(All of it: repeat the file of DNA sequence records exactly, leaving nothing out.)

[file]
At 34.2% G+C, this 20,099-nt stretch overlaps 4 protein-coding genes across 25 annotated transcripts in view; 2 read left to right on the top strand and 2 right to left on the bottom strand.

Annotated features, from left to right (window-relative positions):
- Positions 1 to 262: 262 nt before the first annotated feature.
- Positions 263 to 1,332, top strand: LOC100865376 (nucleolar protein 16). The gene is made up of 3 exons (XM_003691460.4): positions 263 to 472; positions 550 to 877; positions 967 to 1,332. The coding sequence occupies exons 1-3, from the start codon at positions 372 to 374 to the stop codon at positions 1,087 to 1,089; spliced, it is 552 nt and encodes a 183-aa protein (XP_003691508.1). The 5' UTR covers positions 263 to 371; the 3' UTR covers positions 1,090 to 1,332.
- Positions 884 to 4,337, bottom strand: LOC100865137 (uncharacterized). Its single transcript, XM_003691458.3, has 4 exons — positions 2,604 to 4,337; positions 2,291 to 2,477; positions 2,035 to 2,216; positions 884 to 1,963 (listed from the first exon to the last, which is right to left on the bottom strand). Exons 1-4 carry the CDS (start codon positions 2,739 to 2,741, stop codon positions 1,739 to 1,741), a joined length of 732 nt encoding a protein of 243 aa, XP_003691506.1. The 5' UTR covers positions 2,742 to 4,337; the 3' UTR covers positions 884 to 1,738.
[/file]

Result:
At 34.2% G+C, this 20,099-nt stretch overlaps 4 protein-coding genes across 25 annotated transcripts in view; 2 read left to right on the top strand and 2 right to left on the bottom strand.

Annotated features, from left to right (window-relative positions):
- Positions 1 to 262: 262 nt before the first annotated feature.
- Positions 263 to 1,332, top strand: LOC100865376 (nucleolar protein 16). The gene is made up of 3 exons (XM_003691460.4): positions 263 to 472; positions 550 to 877; positions 967 to 1,332. The coding sequence occupies exons 1-3, from the start codon at positions 372 to 374 to the stop codon at positions 1,087 to 1,089; spliced, it is 552 nt and encodes a 183-aa protein (XP_003691508.1). The 5' UTR covers positions 263 to 371; the 3' UTR covers positions 1,090 to 1,332.
- Positions 884 to 4,337, bottom strand: LOC100865137 (uncharacterized). Its single transcript, XM_003691458.3, has 4 exons — positions 2,604 to 4,337; positions 2,291 to 2,477; positions 2,035 to 2,216; positions 884 to 1,963 (listed from the first exon to the last, which is right to left on the bottom strand). Exons 1-4 carry the CDS (start codon positions 2,739 to 2,741, stop codon positions 1,739 to 1,741), a joined length of 732 nt encoding a protein of 243 aa, XP_003691506.1. The 5' UTR covers positions 2,742 to 4,337; the 3' UTR covers positions 884 to 1,738.